CNN's Will Ripley is live again for us in Hong Kong, like he was yesterday.

You know, these numbers just seem miniscule, especially compared to the United States and other countries. But I guess this is one reason why Hong Kong got a handle on it so quickly.

WILL RIPLEY, CNN INTERNATIONAL CORRESPONDENT: Sure. The numbers are small. When you have a city of seven million people that is densely populated, and you only have now 10 coronavirus deaths, because there were two deaths reported yesterday within the span of hours of each other.

The numbers are still small. There are just over 1,500 confirmed cases. The vast majority of them have recovered. So the hospitals at this point are not stretched to the max.

But what is troubling is that what Hong Kong had previously was an outbreak that it kept outside of its borders. Right? So they did COVID testing at the airport. Everybody had a 14-day quarantine, with a few exceptions like flight crew and diplomats. But even those people now have to be tested at the airport. Some travelers have to be tested before they even get on a plane to come to Hong Kong.

But it's not cases coming in from the outside any more. It's now community spread. And, you know, walking around Hong Kong, as people have gotten used to life getting back to normal, John, when you, you know, go to a restaurant, you're sitting three or four feet across the table from someone without a mask. And the restaurant is loud, and you're kind of shouting at each other. In the back of your mind, you're thinking, Should we really be doing this? Is this safe?

And you know, you'd walk past bars where people were just standing right in front of each other, taking a drink, talking closely, the exact kind of thing that, you know, infectious disease experts say will spread this virus very quickly.

So now that Hong Kong has community spread, they're shutting down the city more than they did even during the height of the pandemic when the numbers were spiking here, back in March and April, because they want to try to get a handle on this.

But it's much harder to isolate these cases when the contact tracing isn't working and they're not able to necessarily find all the people where they became infected.

VAUSE: OK, Will, thank you. Will Ripley with the very latest there from Hong Kong. Appreciate it.

Well, more than 400 million people in India, and the lockdown again as the country nears one million confirmed COVID-19 cases. Restrictions had initially been eased back in May, but some of the most populous states now are reversing course.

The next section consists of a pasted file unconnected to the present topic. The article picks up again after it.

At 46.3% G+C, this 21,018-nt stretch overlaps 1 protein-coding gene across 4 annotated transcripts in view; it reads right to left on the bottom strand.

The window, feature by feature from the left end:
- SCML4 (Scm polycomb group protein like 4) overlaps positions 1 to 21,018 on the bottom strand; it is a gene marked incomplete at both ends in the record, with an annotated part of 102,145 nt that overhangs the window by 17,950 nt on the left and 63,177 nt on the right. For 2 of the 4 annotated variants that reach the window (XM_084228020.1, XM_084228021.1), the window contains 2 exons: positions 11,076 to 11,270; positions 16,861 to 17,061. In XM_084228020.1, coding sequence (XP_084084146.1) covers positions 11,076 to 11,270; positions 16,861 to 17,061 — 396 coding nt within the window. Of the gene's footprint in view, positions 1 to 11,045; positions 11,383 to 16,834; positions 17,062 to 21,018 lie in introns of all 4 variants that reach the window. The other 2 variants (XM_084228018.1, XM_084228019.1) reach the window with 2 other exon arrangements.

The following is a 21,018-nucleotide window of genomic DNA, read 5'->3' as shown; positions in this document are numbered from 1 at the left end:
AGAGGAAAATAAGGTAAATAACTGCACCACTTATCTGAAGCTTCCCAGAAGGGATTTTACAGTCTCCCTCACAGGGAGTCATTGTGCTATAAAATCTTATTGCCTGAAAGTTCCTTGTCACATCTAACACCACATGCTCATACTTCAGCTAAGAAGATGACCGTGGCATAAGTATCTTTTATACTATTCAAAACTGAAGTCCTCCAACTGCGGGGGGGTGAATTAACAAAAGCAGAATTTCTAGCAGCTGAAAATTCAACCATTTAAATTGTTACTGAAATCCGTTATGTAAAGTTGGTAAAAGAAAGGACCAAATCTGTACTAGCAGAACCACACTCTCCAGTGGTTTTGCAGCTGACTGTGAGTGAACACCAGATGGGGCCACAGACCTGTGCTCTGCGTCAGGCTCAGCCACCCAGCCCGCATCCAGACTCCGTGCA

CNN's Vedika Sud joins us live from New Delhi. So Vedika, what are we looking at here as far as these states? What is actually being rolled back? And who's -- What areas are essentially under the lockdown here? Why these 400 million people in particular?

VEDIKA SUD, CNN PRODUCER: I'll get to that in a moment. The news isn't good from India, because the health ministry has just issued the data for Wednesday, and we've crossed the 30,000 mark now, as far as the single-day jump in numbers is concerned. This is the first time that India has reported more than 30,000 cases within 24 hours.

[00:35:00] This also brings us to close to 970,000 cases, John, and that means we could hit one million by tomorrow, most probably, seeing the numbers that we have. Because for over a week now, we've had numbers, per day numbers, and increases being over 26,000 for the last seven days. So this is worrying.

But coming back to your question, yes, there are three states where parks and the state itself are under lockdown. This is because they are now seeing a spike in numbers.

Speaking to doctors, well, they say what is pretty obvious. At some point, some states will see the peak while the others don't, and then, again, about three weeks later, or four weeks later, you see the peak in other states and cities. That's exactly what's happening.

So you have even the IT (ph) city of India, Bengaluru, that's going to be under lockdown for about another four days from now. They've been -- they've decided to be under lockdown for a week. This can only stop the numbers for now.

But what next? Given the spike, and this comes at a time when schools and colleges also aren't open. We are seeing a spike of over 30,000 cases in 24 hours.

The question is what's going to happen next when you start opening up the entire country even more when this lockdown comes to an end, John?

VAUSE: Well, I guess that's a question, where do they go from here and how bad is it going to get, and how more -- how long will these lockdowns actually remain in place? They just seem to be rolling at the moment.

Vedika, thank you. Vedika Sud there, live for us in New Delhi.

Well, a popular tourist area on the Spanish island of Mallorca is now shut down after tourists refused to wear face masks and comply with social distancing guidelines.